Water Canyon Loop Trail Hike – 11/02/2023

We set out for the Jemez Mountains without a firm plan, except to have breakfast at the Highway 4 Cafe in Jemez Springs. But .. alas it was closed – for the day. Two week prior, on a Monday, we had the same encounter (the Cafe is regularly closed on Monday and Tuesday). To get something for breakfast, we shopped at the market in La Cueva – had canned tuna fish on crackers for breakfast, not satisfactory. So we decided to drive the extra distance to White Rock and breakfast at the Pig and Fig Cafe. That was a good choice, we enjoyed a really nice breakfast.

To make this long story short, having driven past Valles Caldera to White Rock, we decided to hike a trail that I have had in my sights for a few years – the Water Canyon Trail on the western boundary of the Los Alamos installation. In the past I hadn’t set it as a destination because we usually center our activities back at the Caldera and it is a bit of a drive to get here on a windy road. But since were already at White Rock, it made sense to hike it.

The Drive In

Whether coming from the east (Española) or the west (Jemez Springs) on NM 4, find your way to the intersection with NM 501, the road that goes into Los Alamos proper. Turn north on NM 501 where there are two parking places for access to the Water Canyon Trail. The first is a gravel parking area on the left (west side of NM 501) a quarter of a mile from the intersection. The second is a bit further on, nine tenths of a mile a dirt parking area again on the left, a steep area above the road. We encountered this first (coming from Los Alamos) so parked there to start our hike.

The Hike

Water Canyon Loop Trail Hike.Pat.2023-11-02

Notes about the Google Earth screenshot: the graph at the bottom shows elevation of the track (pink area) and speed (the blue line).

Alighting from the Tacoma and donning our packs, we headed out on the first thing we saw that looked like a trail. It became clear that it was a 2-track that headed uphill towards the mesa top. A bit rocky it was none the less an easy climb of 300 feet or so over 3/4 of a mile. From there we continued along the edge of the mesa on a mostly smooth trail, passing through a mixed ponderosa and juniper forest with vantage points to look down into Water Canyon.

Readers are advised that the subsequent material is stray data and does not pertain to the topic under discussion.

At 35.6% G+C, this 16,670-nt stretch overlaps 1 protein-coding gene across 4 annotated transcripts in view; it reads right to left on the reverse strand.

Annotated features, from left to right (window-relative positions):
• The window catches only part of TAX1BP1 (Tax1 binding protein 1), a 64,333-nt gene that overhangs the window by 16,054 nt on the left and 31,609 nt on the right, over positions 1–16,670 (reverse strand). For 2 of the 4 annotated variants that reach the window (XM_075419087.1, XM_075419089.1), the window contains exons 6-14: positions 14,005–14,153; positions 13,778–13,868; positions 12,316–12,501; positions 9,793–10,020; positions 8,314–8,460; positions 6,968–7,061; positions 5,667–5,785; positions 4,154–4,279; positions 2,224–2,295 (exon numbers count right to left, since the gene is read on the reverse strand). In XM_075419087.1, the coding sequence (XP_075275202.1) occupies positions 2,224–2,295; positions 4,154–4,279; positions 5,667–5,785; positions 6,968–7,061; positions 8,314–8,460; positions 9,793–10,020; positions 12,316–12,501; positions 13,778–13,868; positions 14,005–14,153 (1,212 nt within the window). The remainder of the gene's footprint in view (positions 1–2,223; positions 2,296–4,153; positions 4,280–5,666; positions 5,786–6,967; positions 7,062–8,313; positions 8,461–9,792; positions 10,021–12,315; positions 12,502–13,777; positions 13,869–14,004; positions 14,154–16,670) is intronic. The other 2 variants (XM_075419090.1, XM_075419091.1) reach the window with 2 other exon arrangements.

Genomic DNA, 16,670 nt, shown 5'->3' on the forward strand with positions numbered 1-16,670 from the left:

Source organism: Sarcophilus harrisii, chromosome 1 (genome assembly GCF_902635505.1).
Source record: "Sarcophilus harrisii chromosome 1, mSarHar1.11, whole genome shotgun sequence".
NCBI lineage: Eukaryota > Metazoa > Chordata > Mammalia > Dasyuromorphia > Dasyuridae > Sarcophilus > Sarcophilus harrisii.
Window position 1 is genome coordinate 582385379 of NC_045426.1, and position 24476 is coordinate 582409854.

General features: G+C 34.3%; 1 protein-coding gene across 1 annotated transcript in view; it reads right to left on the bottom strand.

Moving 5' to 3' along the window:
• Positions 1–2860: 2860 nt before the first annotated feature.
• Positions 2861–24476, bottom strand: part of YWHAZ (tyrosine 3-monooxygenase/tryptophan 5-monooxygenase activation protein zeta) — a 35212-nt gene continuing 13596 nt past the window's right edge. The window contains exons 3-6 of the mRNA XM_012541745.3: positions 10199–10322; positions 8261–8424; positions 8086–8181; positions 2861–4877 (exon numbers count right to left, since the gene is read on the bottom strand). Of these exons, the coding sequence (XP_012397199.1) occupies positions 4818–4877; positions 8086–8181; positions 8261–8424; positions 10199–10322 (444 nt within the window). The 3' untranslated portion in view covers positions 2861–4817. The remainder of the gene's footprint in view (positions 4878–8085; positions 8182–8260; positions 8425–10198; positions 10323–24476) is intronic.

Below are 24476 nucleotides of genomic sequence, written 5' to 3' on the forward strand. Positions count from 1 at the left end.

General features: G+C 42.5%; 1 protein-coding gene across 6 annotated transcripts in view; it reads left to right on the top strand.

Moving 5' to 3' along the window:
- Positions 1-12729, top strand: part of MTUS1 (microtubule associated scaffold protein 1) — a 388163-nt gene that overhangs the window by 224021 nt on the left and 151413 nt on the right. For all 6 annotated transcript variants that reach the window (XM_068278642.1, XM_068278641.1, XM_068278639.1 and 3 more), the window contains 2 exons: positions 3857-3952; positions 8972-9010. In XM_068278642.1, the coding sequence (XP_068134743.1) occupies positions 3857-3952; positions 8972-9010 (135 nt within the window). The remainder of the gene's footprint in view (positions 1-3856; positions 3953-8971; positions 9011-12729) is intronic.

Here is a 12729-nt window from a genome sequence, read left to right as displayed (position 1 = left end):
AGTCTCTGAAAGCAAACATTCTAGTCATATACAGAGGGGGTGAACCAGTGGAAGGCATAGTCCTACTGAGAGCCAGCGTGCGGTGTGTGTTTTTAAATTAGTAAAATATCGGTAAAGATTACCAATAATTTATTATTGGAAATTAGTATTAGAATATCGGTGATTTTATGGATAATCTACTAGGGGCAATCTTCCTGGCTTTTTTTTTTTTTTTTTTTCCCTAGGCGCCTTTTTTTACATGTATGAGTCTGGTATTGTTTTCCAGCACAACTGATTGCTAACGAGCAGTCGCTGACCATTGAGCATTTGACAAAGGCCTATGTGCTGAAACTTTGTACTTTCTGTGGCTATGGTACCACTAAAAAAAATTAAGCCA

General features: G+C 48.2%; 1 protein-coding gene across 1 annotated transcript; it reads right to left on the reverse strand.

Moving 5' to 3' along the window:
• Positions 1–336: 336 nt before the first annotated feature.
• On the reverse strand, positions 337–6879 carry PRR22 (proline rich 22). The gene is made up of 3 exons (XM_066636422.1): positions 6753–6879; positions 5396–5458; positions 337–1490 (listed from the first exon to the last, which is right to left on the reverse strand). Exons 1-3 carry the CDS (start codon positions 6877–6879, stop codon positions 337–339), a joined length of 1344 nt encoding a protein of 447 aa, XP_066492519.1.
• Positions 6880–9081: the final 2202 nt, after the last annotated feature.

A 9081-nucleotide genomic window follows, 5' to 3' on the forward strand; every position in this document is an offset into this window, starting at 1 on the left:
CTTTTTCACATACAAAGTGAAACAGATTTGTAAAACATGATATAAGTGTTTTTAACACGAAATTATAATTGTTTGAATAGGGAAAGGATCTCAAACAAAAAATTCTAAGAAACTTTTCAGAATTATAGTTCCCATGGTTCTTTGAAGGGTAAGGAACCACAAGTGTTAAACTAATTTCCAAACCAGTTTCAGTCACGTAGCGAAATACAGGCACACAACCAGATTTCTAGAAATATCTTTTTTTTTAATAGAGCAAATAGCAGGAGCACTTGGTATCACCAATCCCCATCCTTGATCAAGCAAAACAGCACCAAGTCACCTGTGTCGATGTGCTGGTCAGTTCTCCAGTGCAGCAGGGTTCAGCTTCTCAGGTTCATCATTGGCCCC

At about 1.5 miles into the hike, we found ourselves passing through thick stands of very young aspen.From a distance, the white twigs of the trees, all having the same height, looked like grass they were so dense and uniform. For the most part their leaves had fallen, ‘tho a few leaves remained; this would be an beautiful colorful hike when the aspen are leafed out, even more so when they have turned into their autumn colors.

The last 4 tenths of a mile were on a well used Forest Road (American Spring Road) which took us  the top of the loop at 2.6 miles. We found the trail off of the road, on the north side of the stream bed, and began our descent down Water Canyon. The canyon is narrow, but the trail-makers created an easy path above the bottom of the canyon. A bit steeper than the other half of the loop, it was an easy descent.

Upon reaching NM 105 and noting that we were at the first parking area mentioned above, we realized the truck was a half mile away … uphill (check the elevation profile on the GoogleEarth snapshot above). That last half mile was a bit of a drag, coming at the end of our hike. In the future we would choose to park at this lower area, hike up the canyon, then have the remainder of the loop downhill.


… Checking out new territory.


Total Distance:   5.24 miles
Elevation: start  7,714 ft, maximum  8,276 ft,  minimum  7,572 ft
Gross gain:  704 ft.  Aggregate ascending  1,051 ft, descending  1,049 ft
Maximum slope: 22% ascending, 19% descending, 6.0% average
Duration: 4:14 , Average Speed: 1.2 mph

GPS Track Files for Download
If you haven’t explored these hiking tracks with Google Earth, I urge you to try it. With the virtual 3-dimensional presentation, achieved by panning and tilting the view, you can get a much better idea of the hikes and terrain than you can get from the screenshot above. For some ideas, check out  Using Google Earth Track Files.

Related Posts

Other hikes in the area of Bandelier and White Rock.

References and Resources

AllTrails: Water Canyon Trail
Pajarito Environmental Education Center: Upper Water Canyon Trail to the Meadow
Hiking Project: Water Canyon
BeerHiker Prime Passages: Los Alamos Canyon Loop Hike

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